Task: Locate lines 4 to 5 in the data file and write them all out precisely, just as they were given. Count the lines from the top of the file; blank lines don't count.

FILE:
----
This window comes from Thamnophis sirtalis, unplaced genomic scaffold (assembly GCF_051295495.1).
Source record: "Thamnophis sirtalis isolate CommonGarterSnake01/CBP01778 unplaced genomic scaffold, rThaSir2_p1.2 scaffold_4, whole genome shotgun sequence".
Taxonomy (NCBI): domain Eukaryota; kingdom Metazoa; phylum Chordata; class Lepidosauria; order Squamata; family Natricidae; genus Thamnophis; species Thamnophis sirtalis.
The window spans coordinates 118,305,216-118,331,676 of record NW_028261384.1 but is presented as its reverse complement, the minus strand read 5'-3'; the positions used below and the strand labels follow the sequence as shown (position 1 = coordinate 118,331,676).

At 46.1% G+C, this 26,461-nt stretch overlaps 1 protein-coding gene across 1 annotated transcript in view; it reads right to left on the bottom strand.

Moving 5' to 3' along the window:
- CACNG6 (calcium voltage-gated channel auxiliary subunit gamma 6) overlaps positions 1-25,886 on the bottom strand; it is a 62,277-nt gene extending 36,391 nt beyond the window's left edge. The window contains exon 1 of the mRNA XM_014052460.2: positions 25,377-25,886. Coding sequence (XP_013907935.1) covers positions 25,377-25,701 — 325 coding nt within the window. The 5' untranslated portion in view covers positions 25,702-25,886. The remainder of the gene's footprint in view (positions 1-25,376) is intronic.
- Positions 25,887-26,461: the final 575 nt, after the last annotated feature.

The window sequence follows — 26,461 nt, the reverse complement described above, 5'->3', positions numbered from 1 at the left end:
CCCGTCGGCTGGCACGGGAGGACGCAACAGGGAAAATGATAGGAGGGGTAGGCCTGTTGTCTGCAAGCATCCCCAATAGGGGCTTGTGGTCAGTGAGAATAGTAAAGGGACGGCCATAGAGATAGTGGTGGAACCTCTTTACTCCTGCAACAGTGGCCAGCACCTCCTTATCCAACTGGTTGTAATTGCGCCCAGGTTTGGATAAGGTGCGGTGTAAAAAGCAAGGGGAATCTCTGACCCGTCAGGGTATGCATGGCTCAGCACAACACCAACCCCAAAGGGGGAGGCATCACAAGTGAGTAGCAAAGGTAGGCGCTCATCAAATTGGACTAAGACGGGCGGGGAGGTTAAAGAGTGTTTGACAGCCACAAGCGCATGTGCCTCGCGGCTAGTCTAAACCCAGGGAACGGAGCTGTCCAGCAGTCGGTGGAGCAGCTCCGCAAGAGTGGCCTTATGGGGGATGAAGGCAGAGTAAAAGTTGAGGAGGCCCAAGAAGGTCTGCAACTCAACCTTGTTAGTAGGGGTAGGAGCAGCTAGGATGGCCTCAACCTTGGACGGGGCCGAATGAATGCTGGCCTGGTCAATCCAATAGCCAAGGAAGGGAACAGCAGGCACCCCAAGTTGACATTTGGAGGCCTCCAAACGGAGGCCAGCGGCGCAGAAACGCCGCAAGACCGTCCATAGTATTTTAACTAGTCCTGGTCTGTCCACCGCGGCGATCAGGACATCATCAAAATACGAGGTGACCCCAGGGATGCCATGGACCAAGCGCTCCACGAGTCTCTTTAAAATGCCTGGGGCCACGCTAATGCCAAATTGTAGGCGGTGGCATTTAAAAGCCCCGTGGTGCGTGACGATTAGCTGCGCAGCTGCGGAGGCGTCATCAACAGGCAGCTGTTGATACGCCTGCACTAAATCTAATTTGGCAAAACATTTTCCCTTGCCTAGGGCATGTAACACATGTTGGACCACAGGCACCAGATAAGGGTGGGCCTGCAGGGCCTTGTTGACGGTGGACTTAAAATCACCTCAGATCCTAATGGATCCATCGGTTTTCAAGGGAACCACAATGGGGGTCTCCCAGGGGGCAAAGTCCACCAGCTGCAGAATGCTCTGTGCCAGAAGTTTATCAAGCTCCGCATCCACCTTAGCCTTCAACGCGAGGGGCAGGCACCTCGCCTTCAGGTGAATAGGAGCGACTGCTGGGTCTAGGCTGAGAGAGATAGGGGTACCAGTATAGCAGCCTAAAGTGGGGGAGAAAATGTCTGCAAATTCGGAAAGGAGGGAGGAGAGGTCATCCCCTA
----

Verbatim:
The window spans coordinates 118,305,216-118,331,676 of record NW_028261384.1 but is presented as its reverse complement, the minus strand read 5'-3'; the positions used below and the strand labels follow the sequence as shown (position 1 = coordinate 118,331,676).

At 46.1% G+C, this 26,461-nt stretch overlaps 1 protein-coding gene across 1 annotated transcript in view; it reads right to left on the bottom strand.